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J.D. Irving: Building Competitions and Launching Careers

Accounting students at Acadia University participated in the J.D. Irving Direct Exchange Case Competition and came away enlightened and enriched. Enlightened because case competitions are a good way to introduce business students to participative learning and real-world scenarios early in the BBA program. Enriched because the winners of the JDI Case Competition will share a cash prize. Learning with cases provides students with actual business situations with enough detail to allow them to walk the path of the original decision makers and learn by assuming their identities, so to speak. The recurring question that is asked in case studies is: What would I have done in this situation?

Back (L to R): Chris Mahar (JD Irving), Andrew Alcorn (JD Irving), Evan Jones, York Kislich-Lemyre, Joseph Woytiuk; Front (L to R): Sulaman Qureshi, Michael Sputore, Sid Kondapuram.

Acadia University was well represented at the JDI Case Competition, said Professor Michael Kennedy, who provided academic oversight. The team nailed most of the technical accounting issues in the case, particularly impressive because each member of the team was relatively new to accounting.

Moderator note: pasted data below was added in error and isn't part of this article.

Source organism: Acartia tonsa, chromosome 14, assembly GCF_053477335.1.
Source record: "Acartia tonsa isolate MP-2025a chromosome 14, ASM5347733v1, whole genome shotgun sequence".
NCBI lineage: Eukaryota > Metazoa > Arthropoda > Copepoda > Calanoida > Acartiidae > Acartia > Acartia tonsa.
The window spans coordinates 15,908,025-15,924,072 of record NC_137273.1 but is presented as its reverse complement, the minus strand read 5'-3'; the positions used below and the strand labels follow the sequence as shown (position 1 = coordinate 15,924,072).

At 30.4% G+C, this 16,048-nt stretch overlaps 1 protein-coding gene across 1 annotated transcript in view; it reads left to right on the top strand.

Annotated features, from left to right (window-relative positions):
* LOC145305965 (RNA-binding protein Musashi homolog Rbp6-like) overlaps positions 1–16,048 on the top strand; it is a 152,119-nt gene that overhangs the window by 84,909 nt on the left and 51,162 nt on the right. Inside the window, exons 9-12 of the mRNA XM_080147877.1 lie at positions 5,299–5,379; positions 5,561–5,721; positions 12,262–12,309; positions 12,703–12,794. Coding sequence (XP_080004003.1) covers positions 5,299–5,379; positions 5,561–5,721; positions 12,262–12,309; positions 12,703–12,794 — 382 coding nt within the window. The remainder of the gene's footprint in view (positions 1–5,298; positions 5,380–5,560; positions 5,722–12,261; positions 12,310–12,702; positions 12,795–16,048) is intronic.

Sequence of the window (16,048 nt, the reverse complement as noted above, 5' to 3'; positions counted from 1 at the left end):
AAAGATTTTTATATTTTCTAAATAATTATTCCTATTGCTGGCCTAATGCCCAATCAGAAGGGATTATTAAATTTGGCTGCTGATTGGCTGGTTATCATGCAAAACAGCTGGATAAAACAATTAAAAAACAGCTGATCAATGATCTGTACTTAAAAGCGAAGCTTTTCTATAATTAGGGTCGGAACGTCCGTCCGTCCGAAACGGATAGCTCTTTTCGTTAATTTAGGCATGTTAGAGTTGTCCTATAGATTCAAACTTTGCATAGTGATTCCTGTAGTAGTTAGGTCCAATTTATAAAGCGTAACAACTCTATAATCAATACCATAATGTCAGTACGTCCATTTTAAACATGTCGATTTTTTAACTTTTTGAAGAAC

Students presented their case solutions for the fictional Maritime Shipbuilding Limited, highlighting the accounting issues in the case along with their solutions. Each team had fifteen minutes to present its case findings, which was following by interrogative questioning from JDI judges drawn from the accounting and the Human Resources department. Here they were acting as consultants to the fictional company under review. The judges were particularly impressed with the students’ ability to balance technical advice with strategic, critical thinking, Kennedy said.

Case competitions are one way for students to distinguish themselves. In the case of the J.D. Irving Direct Exchange Case Competition, distinguishing yourself is always a good idea since over 75 Acadia University graduates have gone on to be employed on the JDI team.

Acadia University’s Fred C. Manning School of Business is located in the town of Wolfville in the beautiful Annapolis Valley of Nova Scotia. Home to over 600 undergraduate students it offers a four-year Bachelor of Business Administration program with majors in six areas including accounting, finance, marketing, entrepreneurship and innovation, employment relations, and technology management. Students enrolled in our program may also take advantage of international study and co-op education opportunities. More information can be found on the Fred. C. Manning School of Business homepage.